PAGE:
Press Release Little research evidence for, or objective, reliable way to measure SEL’s efficacy; raises significant concerns about student health and privacy
Shane Vander Hart: There is an ongoing conversation about how schools can assess students’ social-emotional learning (SEL) skills, no one is asking whether they should.
ACT announced last week that they won a contract to provide a standardized assessment for a moral education program for students in the UAE.
Jane Robbins and Karen Effrem: Social-Emotional Learning (SEL) is far more subjective and invasive, and far less effective, than proponents claim. Maybe The 74 should take another look.
Long Island Business News reported that yet another billionaire philanthropist will be throwing more money at what ails K-12 education, this time focusing on social-emotional learning.
EdSurge has a piece of Social-Emotional Learning propaganda up. The headline is “The Future of Education Depends on Social Emotional Learning: Here’s Why.”
NPR has a story on group therapy that is now offered at Cresthaven Elementary School in Silver Spring, Md. that they say is one of several schools that now offer students “training in how to manage emotions, handle stress and improve interpersonal relationships.”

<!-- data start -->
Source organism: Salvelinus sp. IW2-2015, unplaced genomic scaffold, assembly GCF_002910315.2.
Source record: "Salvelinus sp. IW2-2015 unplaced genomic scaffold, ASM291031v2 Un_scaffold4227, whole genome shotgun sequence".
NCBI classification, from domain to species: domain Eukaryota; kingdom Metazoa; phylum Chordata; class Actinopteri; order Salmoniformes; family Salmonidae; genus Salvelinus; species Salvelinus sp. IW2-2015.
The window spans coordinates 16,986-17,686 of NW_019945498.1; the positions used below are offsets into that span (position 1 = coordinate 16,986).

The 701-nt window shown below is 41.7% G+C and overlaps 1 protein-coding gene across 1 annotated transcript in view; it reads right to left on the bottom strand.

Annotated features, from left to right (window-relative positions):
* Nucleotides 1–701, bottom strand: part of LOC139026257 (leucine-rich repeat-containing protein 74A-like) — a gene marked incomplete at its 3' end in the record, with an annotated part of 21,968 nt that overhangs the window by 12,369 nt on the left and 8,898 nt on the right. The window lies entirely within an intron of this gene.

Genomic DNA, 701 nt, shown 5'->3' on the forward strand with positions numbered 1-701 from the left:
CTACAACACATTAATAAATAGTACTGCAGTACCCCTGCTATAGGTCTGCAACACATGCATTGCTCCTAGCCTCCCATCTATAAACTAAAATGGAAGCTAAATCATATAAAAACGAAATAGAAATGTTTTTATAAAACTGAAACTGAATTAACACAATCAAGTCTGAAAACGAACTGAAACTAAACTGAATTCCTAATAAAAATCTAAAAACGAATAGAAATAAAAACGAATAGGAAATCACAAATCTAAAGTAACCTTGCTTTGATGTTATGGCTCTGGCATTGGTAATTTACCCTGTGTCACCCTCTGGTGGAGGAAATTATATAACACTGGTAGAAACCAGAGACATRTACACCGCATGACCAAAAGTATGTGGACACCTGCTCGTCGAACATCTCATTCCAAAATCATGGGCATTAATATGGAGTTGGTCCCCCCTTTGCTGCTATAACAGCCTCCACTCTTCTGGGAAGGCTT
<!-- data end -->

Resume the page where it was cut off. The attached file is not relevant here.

The National Commission on Social, Emotional, and Academic Development with The Aspen Institute released a report in March entitled “The Practice Base For How We Learn: Supporting Students’ Social, Emotional, and Academic Development” that lacks footnotes or references to any research.
The U.S. Department of Education promotes the idea of social-emotional learning for educators on their website through a guest article from the 2016 Washington State School Counselor of the Year.